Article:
Sleep Easy



At least 40 mil­lion Amer­i­can adults suf­fer from sleep dis­or­ders in­clud­ing in­som­nia, ac­cord­ing to the Na­tional Sleep Foun­da­tion. And when re­searchers be­hind the mind­ful­ness app Calm re­cently sur­veyed more than 4,200 adults about the strangest cures for in­som­nia, the list of can­di­dates was cu­ri­ous in­deed. Eat­ing sea slug en­trails be­fore bed? Lather­ing your hair in yel­low soap? Yes, these are reme­dies that have ac­tu­ally been tried around the world.

But you don’t have to eat a raw onion, point your bed north­ward or watch a video of a cross­word puz­zle tour­na­ment in order to se­cure a deep and rest­ful night’s sleep. In­stead, seek out these six sup­ple­ments that have earned As for de­liv­er­ing Zs.


Used in the 16th cen­tury to treat headaches, heart pal­pi­ta­tions, ner­vous­ness and trem­bling, va­le­rian is now one of the most reached-for sleep aids in north­ern Europe, ac­cord­ing to the Jour­nal of Phar­macy and Phar­ma­col­ogy.A sys­tem­atic re­view and meta-anal­y­sis of us­ing va­le­rian for sleep in

The Amer­i­can Jour­nal of Medicine con­cluded, “There is some in­trigu­ing his­tor­i­cal and ba­sic science ev­i­dence re­gard­ing the ef­fi­cacy of va­le­rian,” and, “Given the high preva­lence of in­som­nia world­wide and the as­so­ci­ated mor­bid­ity and eco­nomic costs, fu­ture stud­ies of va­le­rian should as­sume a high pri­or­ity.” Take 1 to 2 milliliters 1 to 2 hours be­fore bed­time, or up to three times through­out the day, with the last dose near bed­time, rec­om­mends the Univer­sity of Mary­land Med­i­cal Cen­ter, ex­plain­ing that sci­en­tists be­lieve that va­le­rian has a calm­ing ef­fect on the brain.


As the Na­tional Cen­ter for Com­ple­men­tary and In­te­gra­tive Health (NCCIH) ex­plains, this nat­u­ral hor­mone plays a role in sleep; lev­els of mela­tonin in the body rise in the evening and fall in the morn­ing. “Mela­tonin sup­ple­ments may help peo­ple with cer­tain sleep dis­or­ders, in­clud­ing jet lag, sleep prob­lems re­lated to shift work and de­layed sleep phase dis­or­der (one in which peo­ple go to bed but can’t fall asleep un­til hours later), and in­som­nia,” writes the NCCIH site. An MIT study has shown that a small dose, about 0.3 mil­ligrams, of mela­tonin can be taken for rest­ful sleep.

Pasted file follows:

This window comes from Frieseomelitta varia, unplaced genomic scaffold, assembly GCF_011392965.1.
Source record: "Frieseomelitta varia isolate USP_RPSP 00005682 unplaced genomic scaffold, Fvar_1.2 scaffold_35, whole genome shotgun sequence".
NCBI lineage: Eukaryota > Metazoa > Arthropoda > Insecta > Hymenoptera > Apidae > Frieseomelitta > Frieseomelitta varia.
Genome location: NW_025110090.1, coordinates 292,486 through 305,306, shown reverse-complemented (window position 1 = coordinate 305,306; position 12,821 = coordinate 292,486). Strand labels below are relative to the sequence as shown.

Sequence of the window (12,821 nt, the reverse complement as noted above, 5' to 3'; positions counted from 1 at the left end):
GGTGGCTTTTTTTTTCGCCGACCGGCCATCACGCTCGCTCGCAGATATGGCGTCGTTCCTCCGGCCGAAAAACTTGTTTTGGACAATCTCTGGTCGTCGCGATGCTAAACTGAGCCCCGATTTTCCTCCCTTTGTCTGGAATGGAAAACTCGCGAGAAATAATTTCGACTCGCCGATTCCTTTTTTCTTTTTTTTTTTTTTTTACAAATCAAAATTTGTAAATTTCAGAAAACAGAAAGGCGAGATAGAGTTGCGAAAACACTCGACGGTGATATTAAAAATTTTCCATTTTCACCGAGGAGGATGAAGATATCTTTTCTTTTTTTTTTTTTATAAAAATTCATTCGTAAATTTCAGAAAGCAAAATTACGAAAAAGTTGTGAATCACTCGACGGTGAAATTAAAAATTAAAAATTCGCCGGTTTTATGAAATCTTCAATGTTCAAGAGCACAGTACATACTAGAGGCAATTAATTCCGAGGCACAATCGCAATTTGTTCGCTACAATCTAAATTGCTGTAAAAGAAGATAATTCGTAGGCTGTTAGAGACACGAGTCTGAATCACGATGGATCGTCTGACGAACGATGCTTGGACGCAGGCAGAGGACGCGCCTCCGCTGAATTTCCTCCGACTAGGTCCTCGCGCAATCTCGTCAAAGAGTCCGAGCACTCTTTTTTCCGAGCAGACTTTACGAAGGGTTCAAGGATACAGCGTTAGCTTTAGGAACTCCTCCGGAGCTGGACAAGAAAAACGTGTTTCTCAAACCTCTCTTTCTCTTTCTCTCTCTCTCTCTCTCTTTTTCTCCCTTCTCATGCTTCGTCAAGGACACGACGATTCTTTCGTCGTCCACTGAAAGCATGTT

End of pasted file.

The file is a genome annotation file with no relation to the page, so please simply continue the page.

Fans of Gwen Ste­fani prob­a­bly know the line, “I’m just sip­pin’ on chamomile,” but you may not know that re­searchers have proven the promis­ing ef­fects of this an­cient medic­i­nal herb on sleep. As Molec­u­lar Medicine Re­ports re­veals, chamomile seems to have a mild seda­tive ef­fect be­cause of the way it binds cer­tain re­cep­tors in the brain; in one study pub­lished in The Jour­nal of Clin­i­cal Phar­ma­col­ogy, 10 pa­tients fell into a deep, 90-minute sleep af­ter drink­ing chamomile tea. Be­fore sleep, brew one cup of chamomile tea, which can also boost the im­mune sys­tem.

4. 5-HTP

Lau­rie Steel­smith, ND, au­thor of Nat­u­ral Choices for Women’s Health (Three Rivers Press, 2005), ex­plains that this com­pound de­rived from the amino acid L-tryp­to­phan can in­crease sero­tonin in the brain, trig­ger­ing a more solid night’s sleep. Take 200 mil­ligrams of 5-HTP at night to im­prove Zs.


Vi­ta­min B12 is es­sen­tial for reg­u­lat­ing the cen­tral ner­vous sys­tem, which helps you sleep soundly. And stud­ies show that a vi­ta­min B com­plex can help re­duce the an­noy­ing con­trac­tions from noc­tur­nal leg cramps.


The min­eral mag­ne­sium helps pro­duce en­ergy and main­tain nor­mal heart rhythm, but it has other ben­e­fits, too. A study in the In­ter­na­tional Jour­nal of Re­search in Med­i­cal Sciences found that it sig­nif­i­cantly in­creased sleep time and sleep ef­fi­ciency among 42 peo­ple who took di­etary mag­ne­sium, con­clud­ing that “sup­ple­men­ta­tion of mag­ne­sium ap­pears to im­prove sub­jec­tive mea­sures of in­som­nia.” The rec­om­mended daily value (DV) for mag­ne­sium is 320 mil­ligrams for women be­tween the ages of 31 and 50 and 420 mil­ligrams for men in the same age range.

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